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What exactly is the New York Times Bestseller List? July 27, 2018

Posted by SaraC in Book Awards, Book Discussion, Book List, Book Review, Fiction, New Books, Non-Fiction, Summer Reading, Top Ten, Uncategorized.
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The first New York Times Bestseller List was published on October 12, 1931.  It only contained five fiction and four non-fiction books for New York City only.  Over time it was expanded and lists for multiple cities were included. A national list was finally compiled in 1942 and published in the New York Times Book Review supplement as it is today. This list is compiled from “reports from leading booksellers in 22 cities,” although the exact data compilation process is a trade secret.

There is much controversy among authors, publishers, and others as to whether the list really represents best-seller status.  Some believe the list can be manipulated by authors, sellers, retailers and wholesalers.  The New York Times has been sued for excluding books from the list, accused of allowing authors to buy their way onto the list, and been criticized for favoring liberal authors over conservative ones (a claim the New York Times denies.) Whether it is fair or not, this list remains prestigious and well known, and according to a  Stanford Business School analysis, the “majority of book buyers seem to use the Times list as a signal of what’s worth reading”.  Here are a few books from NYT Bestseller List for the week of July 29th.  Click, call or stop in today to put a hold on one!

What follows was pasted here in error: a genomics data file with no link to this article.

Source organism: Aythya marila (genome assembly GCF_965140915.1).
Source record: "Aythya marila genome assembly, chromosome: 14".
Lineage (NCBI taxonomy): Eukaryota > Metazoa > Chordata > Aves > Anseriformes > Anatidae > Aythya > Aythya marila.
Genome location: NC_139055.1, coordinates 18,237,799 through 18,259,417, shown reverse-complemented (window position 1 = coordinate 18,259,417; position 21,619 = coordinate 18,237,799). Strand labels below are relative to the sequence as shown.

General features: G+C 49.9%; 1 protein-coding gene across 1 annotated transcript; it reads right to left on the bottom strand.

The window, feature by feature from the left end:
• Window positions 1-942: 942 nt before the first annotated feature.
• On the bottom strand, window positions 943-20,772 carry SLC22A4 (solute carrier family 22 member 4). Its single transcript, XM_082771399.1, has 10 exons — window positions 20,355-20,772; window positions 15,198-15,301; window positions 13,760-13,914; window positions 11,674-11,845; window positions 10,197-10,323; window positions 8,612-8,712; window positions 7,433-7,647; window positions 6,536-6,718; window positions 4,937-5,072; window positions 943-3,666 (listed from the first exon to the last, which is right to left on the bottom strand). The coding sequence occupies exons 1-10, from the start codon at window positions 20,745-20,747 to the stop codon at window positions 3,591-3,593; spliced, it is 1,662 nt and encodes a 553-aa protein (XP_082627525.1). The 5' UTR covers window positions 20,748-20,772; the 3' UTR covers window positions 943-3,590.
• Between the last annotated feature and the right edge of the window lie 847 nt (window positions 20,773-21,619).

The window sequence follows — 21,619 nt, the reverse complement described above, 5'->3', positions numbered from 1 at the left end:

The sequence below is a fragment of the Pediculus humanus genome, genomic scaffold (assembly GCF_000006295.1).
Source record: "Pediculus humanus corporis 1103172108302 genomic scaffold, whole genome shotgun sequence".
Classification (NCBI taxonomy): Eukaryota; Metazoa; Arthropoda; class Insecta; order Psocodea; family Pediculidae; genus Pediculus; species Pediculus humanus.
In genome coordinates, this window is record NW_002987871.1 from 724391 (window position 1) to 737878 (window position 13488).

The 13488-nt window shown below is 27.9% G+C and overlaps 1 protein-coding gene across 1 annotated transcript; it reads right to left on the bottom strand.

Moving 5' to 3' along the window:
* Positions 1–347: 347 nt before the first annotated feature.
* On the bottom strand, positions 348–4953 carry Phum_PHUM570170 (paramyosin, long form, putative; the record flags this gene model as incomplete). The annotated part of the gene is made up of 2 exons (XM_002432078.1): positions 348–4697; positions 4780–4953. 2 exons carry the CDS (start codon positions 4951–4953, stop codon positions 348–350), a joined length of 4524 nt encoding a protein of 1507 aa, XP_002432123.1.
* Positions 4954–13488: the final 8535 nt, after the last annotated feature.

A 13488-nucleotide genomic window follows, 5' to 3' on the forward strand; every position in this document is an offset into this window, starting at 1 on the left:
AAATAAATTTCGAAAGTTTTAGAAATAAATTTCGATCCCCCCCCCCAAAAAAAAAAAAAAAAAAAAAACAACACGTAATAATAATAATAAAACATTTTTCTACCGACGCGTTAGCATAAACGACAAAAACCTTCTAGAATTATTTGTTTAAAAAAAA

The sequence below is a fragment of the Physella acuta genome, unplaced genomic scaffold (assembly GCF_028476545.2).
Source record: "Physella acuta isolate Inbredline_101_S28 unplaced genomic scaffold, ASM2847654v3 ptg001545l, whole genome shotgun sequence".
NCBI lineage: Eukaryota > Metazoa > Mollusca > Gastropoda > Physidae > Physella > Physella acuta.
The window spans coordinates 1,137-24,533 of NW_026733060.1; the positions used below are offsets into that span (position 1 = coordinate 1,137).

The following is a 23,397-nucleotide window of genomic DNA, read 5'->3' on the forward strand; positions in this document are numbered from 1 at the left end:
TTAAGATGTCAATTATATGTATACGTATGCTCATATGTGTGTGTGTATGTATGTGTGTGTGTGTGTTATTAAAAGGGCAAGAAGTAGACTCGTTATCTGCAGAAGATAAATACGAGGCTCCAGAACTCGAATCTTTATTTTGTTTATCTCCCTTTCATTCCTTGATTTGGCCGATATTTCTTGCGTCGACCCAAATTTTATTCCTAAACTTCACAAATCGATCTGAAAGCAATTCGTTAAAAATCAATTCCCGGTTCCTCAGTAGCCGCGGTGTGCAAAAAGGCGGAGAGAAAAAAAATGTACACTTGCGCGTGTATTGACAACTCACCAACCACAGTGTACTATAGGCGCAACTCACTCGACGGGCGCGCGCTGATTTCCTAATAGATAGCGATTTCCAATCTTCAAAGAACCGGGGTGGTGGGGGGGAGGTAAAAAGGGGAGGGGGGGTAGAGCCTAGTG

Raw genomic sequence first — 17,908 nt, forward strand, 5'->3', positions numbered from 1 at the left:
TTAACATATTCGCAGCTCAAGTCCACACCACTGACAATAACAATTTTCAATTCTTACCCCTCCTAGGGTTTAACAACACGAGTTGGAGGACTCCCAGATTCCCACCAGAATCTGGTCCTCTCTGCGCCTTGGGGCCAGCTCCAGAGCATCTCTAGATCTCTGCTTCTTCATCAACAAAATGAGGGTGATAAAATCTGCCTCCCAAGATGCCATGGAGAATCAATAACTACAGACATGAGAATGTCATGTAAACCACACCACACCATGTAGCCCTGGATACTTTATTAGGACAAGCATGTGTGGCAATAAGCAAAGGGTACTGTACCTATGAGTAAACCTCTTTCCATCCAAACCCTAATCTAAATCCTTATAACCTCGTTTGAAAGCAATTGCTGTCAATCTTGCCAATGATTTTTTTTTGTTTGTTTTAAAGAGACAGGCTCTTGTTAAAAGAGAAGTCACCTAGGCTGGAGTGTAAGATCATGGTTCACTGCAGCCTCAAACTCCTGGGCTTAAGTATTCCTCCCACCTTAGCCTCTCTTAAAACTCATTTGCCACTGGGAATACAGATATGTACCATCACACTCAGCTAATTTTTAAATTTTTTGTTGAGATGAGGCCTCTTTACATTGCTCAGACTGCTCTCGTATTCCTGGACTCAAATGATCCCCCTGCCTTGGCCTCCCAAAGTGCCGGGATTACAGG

FICTION

1 THE PRESIDENT IS MISSING, by Bill Clinton and James Patterson. (Little, Brown and Knopf.) President Jonathan Duncan takes on adversaries at home and abroad.

2 THE GOOD FIGHT, by Danielle Steel. (Delacorte.) Meredith McKenzie embraces and eschews the values of her family of lawyers during the tumultuous 1960s.

3 CLOCK DANCE, by Anne Tyler. (Knopf.) A window into Willa Drake’s life over 50 years and how she adjusts to some of life’s surprises.

4 THE OUTSIDER, by Stephen King. (Scribner.) A detective investigates aseemingly wholesome member of the community when an 11-year-old boy’s body is found.

5 ALL WE EVER WANTED, by Emily Giffin. (Ballantine.) A scandal sends members of two Nashville families into chaos.

NON-FICTION

1 CALYPSO, by David Sedaris. (Little, Brown.) A collection of comedic stories on mortality, middle age and a beach house dubbed the Sea Section.

2 EDUCATED, by Tara Westover. (Random House.) The daughter of survivalists leaves home for university.

3 THE SOUL OF AMERICA, by Jon Meacham. (Random House.) The present political climate is contextualized through the lens of difficult moments in American history.

4 HOW TO CHANGE YOUR MIND, by Michael Pollan. (Penguin Press.) A personal account of how psychedelics might help the mentally ill and people dealing with everyday challenges.

5 INDIANAPOLIS, by Lynn Vincent and Sara Vladic. (Simon & Schuster.) A newly researched look into the sinking of the U.S.S. Indianapolis, the story of the survivors and the fight to exonerate the court-martialed skipper.

 

 

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What we’ve been reading in May… May 23, 2018

Posted by SaraC in Beach Reads, Book Discussion, Book List, Book Review, Fantasy, Fiction, Genre Book Discussion, Historical Fiction, Literary Fiction, New Books, Non-Fiction, Summer Reading, Suspense, Thrillers, Uncategorized.
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The Stranger in the Woods: The Extraordinary Story of the Last True Hermit by Michael Finkel